Palaces and Museums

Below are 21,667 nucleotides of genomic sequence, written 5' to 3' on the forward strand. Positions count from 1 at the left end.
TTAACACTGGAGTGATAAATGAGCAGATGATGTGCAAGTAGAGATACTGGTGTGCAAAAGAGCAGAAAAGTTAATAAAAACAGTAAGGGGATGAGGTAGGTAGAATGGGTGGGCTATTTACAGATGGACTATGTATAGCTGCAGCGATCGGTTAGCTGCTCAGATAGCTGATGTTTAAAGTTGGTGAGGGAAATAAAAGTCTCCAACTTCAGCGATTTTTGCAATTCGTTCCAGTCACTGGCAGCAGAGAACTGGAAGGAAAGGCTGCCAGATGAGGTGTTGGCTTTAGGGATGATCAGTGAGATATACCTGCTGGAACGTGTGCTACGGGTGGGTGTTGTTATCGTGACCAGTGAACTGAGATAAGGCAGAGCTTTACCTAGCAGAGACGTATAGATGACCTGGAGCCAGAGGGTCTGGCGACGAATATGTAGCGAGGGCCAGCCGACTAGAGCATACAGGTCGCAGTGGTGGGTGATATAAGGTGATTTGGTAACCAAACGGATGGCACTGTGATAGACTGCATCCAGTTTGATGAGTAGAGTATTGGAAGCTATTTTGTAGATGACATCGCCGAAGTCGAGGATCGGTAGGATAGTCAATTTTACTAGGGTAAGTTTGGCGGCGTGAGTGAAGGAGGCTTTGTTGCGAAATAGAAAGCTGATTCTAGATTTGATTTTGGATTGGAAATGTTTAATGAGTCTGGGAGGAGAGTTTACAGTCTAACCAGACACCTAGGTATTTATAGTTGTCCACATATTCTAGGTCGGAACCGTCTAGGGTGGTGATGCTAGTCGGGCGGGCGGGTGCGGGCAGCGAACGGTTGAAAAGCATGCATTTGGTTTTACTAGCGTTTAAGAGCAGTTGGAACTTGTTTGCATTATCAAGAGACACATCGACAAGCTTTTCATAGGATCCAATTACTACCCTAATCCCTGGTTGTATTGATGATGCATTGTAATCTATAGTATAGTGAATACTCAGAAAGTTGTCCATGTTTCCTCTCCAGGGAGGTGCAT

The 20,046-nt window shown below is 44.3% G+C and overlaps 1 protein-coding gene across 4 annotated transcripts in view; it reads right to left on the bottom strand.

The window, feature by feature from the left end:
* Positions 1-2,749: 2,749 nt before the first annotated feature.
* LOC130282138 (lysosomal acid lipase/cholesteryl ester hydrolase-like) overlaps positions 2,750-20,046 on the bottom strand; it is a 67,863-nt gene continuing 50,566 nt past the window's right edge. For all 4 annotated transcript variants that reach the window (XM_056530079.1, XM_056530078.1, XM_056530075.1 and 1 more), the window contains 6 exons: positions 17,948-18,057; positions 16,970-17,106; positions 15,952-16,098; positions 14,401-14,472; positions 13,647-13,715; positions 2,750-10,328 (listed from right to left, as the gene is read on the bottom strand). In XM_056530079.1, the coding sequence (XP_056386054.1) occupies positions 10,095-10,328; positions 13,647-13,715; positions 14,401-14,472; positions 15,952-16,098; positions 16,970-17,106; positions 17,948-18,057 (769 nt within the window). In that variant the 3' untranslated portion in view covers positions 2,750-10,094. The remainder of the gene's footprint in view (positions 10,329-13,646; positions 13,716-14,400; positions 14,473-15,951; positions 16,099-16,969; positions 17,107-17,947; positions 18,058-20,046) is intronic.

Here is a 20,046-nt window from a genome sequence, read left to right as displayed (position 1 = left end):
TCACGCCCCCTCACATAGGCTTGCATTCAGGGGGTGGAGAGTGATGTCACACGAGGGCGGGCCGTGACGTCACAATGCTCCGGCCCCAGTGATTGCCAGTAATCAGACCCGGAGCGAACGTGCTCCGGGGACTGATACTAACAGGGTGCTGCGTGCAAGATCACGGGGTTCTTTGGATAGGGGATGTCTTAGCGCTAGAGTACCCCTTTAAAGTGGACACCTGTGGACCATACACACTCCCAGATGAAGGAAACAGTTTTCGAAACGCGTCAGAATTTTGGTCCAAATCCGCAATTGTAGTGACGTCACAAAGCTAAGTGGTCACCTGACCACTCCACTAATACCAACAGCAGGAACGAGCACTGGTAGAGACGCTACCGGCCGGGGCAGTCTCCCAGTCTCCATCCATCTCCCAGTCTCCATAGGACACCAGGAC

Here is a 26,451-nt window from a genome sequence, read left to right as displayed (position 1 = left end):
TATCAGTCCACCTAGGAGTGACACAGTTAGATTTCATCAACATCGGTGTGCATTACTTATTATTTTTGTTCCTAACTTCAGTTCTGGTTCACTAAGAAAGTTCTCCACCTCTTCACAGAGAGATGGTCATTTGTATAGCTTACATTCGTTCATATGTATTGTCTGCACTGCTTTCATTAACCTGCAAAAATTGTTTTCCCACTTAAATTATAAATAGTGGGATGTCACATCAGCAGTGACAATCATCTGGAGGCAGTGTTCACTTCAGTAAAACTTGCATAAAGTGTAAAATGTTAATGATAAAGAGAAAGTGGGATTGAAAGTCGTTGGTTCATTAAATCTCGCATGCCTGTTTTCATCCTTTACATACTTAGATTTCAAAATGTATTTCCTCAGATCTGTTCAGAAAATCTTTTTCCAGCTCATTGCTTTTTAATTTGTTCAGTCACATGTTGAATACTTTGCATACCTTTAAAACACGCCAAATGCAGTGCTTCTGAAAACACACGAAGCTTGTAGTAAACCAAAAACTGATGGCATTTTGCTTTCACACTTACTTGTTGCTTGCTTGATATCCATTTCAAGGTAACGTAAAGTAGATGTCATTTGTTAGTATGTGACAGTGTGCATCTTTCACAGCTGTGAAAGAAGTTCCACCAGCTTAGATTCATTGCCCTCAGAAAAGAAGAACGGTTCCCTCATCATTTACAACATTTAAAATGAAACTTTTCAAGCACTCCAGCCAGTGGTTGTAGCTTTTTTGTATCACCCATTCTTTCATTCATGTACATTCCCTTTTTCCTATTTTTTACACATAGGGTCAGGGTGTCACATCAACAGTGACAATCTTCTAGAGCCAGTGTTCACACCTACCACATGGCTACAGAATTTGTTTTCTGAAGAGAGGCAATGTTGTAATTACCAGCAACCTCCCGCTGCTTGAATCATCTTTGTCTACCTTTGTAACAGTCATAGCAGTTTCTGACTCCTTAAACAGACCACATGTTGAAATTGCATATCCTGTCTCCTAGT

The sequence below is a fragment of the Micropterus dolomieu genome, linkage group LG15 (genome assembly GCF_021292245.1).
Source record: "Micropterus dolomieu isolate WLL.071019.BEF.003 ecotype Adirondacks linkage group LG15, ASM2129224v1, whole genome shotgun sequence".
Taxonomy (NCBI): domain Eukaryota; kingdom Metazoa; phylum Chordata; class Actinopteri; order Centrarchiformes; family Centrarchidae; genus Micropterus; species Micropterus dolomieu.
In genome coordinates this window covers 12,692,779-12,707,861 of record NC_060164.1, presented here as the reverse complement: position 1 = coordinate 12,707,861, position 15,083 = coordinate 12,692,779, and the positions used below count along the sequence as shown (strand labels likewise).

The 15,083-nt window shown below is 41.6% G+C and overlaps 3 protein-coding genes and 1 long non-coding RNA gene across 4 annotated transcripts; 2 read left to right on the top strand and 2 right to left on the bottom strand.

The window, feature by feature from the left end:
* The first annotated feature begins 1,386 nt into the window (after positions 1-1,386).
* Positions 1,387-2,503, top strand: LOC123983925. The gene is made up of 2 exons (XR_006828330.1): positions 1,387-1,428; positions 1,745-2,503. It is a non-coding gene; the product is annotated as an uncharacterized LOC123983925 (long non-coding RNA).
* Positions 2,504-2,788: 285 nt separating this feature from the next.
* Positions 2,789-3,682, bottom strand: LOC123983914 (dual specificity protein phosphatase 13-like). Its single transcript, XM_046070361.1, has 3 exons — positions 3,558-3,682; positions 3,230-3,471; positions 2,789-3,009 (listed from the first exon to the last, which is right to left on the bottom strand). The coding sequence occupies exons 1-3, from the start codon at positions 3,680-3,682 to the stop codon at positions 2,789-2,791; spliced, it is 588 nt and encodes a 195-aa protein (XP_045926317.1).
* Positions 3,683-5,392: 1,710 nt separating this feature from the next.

The Narayanhiti Palace was once the heart of Kathmandu. It was home to former royalties but it has since been converted to a museum after the abolition of monarchy in 2008. The Singha Durbar built in 1907 is now home to Nepal’s government.  It has around 1700 rooms and was once the largest private residence of Asia, until a fire destroyed 90% of the palace complex. This palace complex is not open for public viewing. The Basantapur Durbar Square or Hanuman Dhoka as some say it was constructed mostly by Pratap Malla in the 17th century. Parts of the palace complex are open for public viewing and a part of the palace also houses the Tribhuvan Museum. The museum celebrates the life of King Tribhuvan and his successful revolt against the Rana regime. Recently, they have also added memorials to King Mahendra and Birendra. The Royal palace of Patan has extravagant façade, with its overhanging eaves, carved windows and delicate wooden screens. The section of the palace surrounding Keshav Narayan Chowk now houses a museum displaying finest collection of religious arts. Only the National Art Gallery and a section of the eastern wing of the Royal palace of Bhaktapur is open for visitors. Gorkha Durbar is considered a glory of Newari architecture and has a fort, a palace and a temple within the complex. The Durbar is significant as it was the birthplace…